For me, a high point of our trip was the visit to Israel – and our stay in Jerusalem at the David Citadel Hotel which overlooks old Jerusalem. So much to see and do that Donna and I concluded one could not experience (if not “see”) everything in less than a week or ten days. We floated in the Dead Sea, visited Masada, collected water from the Jordan River and wound our way through the security of the West Bank into Bethlehem.  And of course there was Jerusalem . . . .

We learned a bit of Israel that you don’t read about in the news. The population of Israel is about 7 million. Of that 21% is Arab and 4% Christian.  The Jews and Arabs (who are Israeli) apparently get along okay even though most of the Arabs are related to the Palestinian contingent in the Occupied Territories (there is no “Palestine”).  Arabs are allowed – but not required – to serve in the Israeli army.   The “Palestinians” (who were led by Yassir Arafat – an Egyptian) are not regarded favorably by any of the Middle Eastern countries.  Hamas (Palestinian’s military wing) is committed to the destruction of Israel and inflicts its senseless violence.  On Israel.  And on its own people.  The Palestinians have had numerous opportunities to resolve the issues with Israelis but either stupidity or stubbornness get in the way.  The issues could have been resolved years ago.  But as one of our cruise ship lecturers said, “Palestinians never miss an opportunity to miss an opportunity.”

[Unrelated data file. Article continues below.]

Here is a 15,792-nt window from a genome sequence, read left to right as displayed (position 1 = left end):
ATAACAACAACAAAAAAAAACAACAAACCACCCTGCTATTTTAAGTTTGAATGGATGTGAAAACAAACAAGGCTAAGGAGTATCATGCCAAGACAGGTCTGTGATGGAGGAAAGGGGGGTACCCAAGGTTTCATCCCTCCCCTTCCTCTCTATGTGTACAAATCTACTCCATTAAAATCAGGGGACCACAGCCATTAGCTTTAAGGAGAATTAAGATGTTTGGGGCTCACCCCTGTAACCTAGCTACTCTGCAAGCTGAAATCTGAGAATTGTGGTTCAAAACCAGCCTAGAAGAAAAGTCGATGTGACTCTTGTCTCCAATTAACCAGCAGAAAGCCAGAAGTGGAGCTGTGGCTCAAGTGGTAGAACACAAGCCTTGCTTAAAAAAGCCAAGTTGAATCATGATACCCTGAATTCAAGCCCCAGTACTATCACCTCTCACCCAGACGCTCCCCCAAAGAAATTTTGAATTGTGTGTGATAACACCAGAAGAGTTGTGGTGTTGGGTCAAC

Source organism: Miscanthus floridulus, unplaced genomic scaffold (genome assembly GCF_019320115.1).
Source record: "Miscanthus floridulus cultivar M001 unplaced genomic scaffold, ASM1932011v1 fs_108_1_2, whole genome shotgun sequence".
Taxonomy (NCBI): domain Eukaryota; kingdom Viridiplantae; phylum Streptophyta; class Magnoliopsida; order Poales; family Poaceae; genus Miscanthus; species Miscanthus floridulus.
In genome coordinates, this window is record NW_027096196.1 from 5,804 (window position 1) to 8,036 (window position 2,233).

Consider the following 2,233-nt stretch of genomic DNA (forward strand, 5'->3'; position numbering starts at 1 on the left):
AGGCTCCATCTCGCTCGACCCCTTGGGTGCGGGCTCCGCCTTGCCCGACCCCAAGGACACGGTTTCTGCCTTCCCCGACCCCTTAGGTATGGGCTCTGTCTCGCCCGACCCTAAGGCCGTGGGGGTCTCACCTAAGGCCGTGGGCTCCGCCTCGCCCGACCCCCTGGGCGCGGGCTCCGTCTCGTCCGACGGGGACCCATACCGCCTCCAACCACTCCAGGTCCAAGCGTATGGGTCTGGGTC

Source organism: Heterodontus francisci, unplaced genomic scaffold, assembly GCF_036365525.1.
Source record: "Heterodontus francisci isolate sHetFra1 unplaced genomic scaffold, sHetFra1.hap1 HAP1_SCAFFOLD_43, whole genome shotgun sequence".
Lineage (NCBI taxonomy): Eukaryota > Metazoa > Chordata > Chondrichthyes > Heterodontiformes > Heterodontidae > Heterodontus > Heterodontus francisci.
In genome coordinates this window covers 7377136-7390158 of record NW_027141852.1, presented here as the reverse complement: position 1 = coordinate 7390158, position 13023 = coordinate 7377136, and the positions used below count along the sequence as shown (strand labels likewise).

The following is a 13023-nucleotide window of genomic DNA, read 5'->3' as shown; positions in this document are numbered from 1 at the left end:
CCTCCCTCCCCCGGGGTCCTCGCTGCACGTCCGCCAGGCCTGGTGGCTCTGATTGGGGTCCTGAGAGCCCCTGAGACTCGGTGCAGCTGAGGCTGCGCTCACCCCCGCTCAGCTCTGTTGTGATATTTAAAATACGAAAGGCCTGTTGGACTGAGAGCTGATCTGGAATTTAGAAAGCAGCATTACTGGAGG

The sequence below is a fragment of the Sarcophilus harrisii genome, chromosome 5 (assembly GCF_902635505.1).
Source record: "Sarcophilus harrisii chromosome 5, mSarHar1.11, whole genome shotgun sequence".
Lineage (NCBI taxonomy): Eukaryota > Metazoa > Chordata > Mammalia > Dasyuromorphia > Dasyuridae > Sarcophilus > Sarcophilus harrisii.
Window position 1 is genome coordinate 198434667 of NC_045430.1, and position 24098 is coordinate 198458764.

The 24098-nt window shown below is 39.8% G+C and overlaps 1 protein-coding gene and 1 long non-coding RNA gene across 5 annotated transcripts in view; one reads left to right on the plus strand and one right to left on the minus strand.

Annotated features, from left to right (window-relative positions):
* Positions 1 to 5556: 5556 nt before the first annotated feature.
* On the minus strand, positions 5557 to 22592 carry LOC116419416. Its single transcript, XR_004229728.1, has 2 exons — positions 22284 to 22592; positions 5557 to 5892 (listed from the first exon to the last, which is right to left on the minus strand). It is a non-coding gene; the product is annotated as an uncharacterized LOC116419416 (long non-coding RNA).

An internal concern of most Israelis is the Haredim (ultra-orthodox) community which numbers 11% of the population.  The men refuse to work given their perceived religious obligation to study the Torah.  They also refuse to serve in the Army.  Unlike Quakers and pacifists in America, Haredim will not even serve as medics. Because they refuse to work, they and their families live off the dole.  More than half of the Haredim live below the poverty line.  Thus there are the obvious political pressures from outside of Israel.  But there are political tensions from within as well.      

One thought on “Israel

  1. Dan Lounsberry

    Hi Scottie – Judy and & went to Jordan and Israel in the fall of 2013 with a group from Holy Trinity Lutheran Church in Fort Collins, CO. The husband and wife pastors basically set up the tour. Gabi (he) is a Palistinian and grew up there., They also took there two children 3 & 7 with to see his family. What a trip! I was reluctant to go with the fighting in Syria at the time, but we encountered no problems. We visited basically the same things you did in Israel. Gabi’s family had us for a lunch in his home town of Eilaboun Village, a village where the horror stories were unbeliveable. During the ’67 war, the Israeli’s came to town and slecte 17 young men at random and executed 12 of them. The villlage was given about 20 minutes to gather belongings and leave for Lebanon walking over the Golan Hights mountains. After the UN settlement, it was an unusual situation in that the town was given back to Palestinians. Tiberias where many of his relatives lived before the war did not get their homes back. Gabi’s father, age 5< and his family were among those forced to migrate.

    Interestingly enough Christians and Muslems live in harmony here and also in Bethleham. The building of villages by the Jews on land granted to the Palistinians and supported by the US is a terrible thing. The walls will soon surround Bethleham. Many have fled Behleham who can which helps account for the number of Christians on the country.

    The highlight for me was taking communion with this group on the Sea of Galilee and having lunch of a whole fish on the shore. Communion in such a setting was most moving.

    The problems here are centuries old and don't seem to have any resolution. I pray that there might be a 2 state situation someday, but Israel feels it can't do that at this time…..

    Sad…..Dan Lounsberry

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